Heresy of Secularism

by Steve Ray on September 10, 2005

by Carlos Palad, Defensores Fidei Foundation, Philippines

"To secularize" originally referred to the state's arbitrary appropriation of Church property. For this reason, we speak of the "secularization" of the vast Church-ruled lands in Germany in 1803, the "secularization" of Catholic schools and universities in Spain several times, etc.

These historic roots of the word "secularization" already gives us an ominous idea of what secularism means. Secularism is an attitude that takes away the public sphere from the rightful influence of religious belief. Secularism is an outlook, sometimes rising (as in contemporary France) to the level of a state-sponsored ideology, that insists on considering all public matters from a vantage point characterized by a reliance on human reason, and free of any reference to the sacred.

This is because the individual conscience must be defended and freedom of discourse allowed, and (so secularists believe) this can be done only by allowing for common ground characterized by a "reasonableness' uninfluenced by "sectarian" considerations. For this reason, the secularist mentality insists on excluding religious views from the public square, often under the plea that Church and State must be considered separate.

Secularism does not necessarily judge religious beliefs to be "wrong" or even "irrational"; it simply considers them to be purely a matter of private judgment or opinion, that should be left at the doorsteps of any public institution. Secularists often profess respect for religious belief, as long as it is kept precisely that: a mere belief without bearing on public affairs. Behind this attitude towards religion is the presupposition that religion is a dangerous element once brought into the public sphere; religion is seen as productive of intolerance and bigotry, and as precluding all "common ground" between the various combatants in the sphere of public discourse.

Classic examples of this indifference towards the importance of religious belief in public life are at present supplied by the so-called "Catholics" of the Democratic Party (John Kerry, Edward Kennedy) who say that they are "personally opposed" to abortion but that they are in favor of its continued legalization because "they don't want to impose their private beliefs" on other people.

Just as indifference towards religion often masks a latent hostility towards it, so the secularist mentality often ends up in outright persecution of religius belief. There is no way this slide can be averted, for is religious belief is something that is too dangerous to be displayed in public, then perhaps it is something that should eventually be extirpated for the public good.

In our time, this creeping hostility often combines with a tendency to consider abortion, homosexuality and various forms of immorality to be "rights" against which no one should even speak out. This is the reason why Cardinal Ratzinger has spoken of an "intolerant" secularism that begins by excluding religion from the public sphere and ends up so extending that public sphere that the individual conscience is left with no room for religious belief.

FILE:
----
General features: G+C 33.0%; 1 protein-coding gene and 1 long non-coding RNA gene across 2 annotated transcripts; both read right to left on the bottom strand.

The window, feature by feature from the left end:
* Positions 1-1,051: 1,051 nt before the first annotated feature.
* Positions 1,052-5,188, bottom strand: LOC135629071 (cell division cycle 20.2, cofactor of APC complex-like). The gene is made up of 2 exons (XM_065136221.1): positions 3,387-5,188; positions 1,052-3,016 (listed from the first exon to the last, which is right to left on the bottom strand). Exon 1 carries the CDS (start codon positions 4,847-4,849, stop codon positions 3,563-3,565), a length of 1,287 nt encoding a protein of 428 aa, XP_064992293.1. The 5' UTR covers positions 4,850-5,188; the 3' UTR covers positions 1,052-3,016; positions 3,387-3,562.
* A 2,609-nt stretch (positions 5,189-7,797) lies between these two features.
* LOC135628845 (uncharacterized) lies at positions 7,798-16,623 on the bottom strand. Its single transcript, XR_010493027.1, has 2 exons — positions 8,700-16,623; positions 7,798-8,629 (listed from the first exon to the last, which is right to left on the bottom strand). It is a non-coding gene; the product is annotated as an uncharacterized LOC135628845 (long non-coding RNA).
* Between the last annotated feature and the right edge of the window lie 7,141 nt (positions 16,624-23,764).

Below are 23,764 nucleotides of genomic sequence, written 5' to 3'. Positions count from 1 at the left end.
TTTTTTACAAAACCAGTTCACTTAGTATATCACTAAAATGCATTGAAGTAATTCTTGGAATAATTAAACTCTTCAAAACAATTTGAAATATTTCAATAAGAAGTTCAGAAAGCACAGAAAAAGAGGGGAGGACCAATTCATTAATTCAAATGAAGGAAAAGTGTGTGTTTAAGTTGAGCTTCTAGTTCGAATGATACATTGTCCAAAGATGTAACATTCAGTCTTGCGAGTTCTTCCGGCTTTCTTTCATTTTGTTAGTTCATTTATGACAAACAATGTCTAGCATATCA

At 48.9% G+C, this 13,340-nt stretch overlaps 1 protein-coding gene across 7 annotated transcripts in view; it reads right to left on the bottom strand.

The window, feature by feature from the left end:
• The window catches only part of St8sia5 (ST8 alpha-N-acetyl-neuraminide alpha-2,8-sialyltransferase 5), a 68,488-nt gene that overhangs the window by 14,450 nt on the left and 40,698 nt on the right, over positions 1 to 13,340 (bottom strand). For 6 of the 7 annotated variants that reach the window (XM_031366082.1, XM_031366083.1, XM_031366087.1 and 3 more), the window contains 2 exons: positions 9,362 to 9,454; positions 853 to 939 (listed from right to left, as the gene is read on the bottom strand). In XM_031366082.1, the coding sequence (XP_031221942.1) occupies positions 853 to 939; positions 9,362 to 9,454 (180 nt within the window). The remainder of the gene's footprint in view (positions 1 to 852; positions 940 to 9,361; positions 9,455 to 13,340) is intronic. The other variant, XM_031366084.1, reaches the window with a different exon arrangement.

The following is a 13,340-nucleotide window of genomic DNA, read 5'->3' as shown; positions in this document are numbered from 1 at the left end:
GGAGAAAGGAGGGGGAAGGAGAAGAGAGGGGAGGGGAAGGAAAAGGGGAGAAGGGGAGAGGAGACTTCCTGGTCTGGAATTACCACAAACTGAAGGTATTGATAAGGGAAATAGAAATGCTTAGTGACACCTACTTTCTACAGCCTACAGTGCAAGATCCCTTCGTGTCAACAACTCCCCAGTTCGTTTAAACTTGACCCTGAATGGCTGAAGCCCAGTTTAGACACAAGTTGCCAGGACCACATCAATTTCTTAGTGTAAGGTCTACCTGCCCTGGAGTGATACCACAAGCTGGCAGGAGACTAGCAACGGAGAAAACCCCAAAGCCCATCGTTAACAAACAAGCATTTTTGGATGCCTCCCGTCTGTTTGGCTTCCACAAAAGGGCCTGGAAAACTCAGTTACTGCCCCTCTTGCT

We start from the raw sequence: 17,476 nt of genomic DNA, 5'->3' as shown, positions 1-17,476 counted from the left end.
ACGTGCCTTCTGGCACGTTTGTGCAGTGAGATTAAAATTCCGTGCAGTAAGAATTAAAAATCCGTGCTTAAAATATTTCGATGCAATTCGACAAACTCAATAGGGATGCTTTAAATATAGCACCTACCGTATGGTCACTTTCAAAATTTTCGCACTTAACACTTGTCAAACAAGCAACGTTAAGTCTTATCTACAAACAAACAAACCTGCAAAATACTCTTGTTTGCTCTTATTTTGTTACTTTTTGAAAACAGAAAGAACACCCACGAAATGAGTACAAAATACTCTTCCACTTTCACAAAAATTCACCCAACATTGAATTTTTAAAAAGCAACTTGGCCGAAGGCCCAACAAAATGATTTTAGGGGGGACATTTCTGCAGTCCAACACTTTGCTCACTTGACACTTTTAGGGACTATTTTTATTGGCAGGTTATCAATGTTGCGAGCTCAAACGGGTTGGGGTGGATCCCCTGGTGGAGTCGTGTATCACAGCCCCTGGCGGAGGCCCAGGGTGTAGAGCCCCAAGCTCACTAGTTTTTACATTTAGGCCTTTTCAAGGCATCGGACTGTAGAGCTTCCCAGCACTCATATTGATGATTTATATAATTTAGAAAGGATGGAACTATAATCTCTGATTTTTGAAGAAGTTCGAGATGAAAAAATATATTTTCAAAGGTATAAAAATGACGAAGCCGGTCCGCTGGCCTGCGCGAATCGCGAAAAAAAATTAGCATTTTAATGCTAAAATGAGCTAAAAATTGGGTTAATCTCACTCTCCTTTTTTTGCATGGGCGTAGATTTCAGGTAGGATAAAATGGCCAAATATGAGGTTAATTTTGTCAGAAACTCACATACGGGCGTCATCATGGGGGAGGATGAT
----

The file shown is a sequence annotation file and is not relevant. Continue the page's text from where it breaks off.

A good example of this slide towards hostility is visible in the U.S. Democratic Party, which from refusing to impose "private beliefs" on public affairs, now actively supports campaigns against the public display of the Ten Commandments, against the revival of school prayer, etc.

A worse example is France, where Catholics are traditionally excluded from the Ministry of Education lest they unduly influence the education system with their religious beliefs. There is, of course, the European Union, which last year voted against Rocco Buttiglione's appointment to the EU cabinet precisely because of his fervent Catholicism.

Perhaps the worst case is Sweden, which last year declared that publicly citing Bible verses against homosexuality is a "hate crime' punishable with imprisonment. Similar judgements have been pronounced in Canada.

The case against secularization can be summed up as follows: secularism is itself a dogma, a form of sectarianism that by definition should not be allowed to rule the public sphere to the detriment of other viewpoints. Secularism, far from guaranteeing freedom of conscience, endangers conscience because it progressively disallows religious consciences from speaking out, while non-religious or anti-religious people do not labor under any similar disability. Secularism implicitly denies any real importance to religious matters, turning it entirely into a private matter or a matter of mere opinion.

The Church supports a genuine freedom of conscience that gives ample space in the public sphere for the expression of different beliefs; however, religious beliefs must also have this right to free expression, and in predominantly Christian countries this Christian character must be respected by the state as the basis of the spiritual life of the nation, and as the default viewpoint from which legislative matters are considered.

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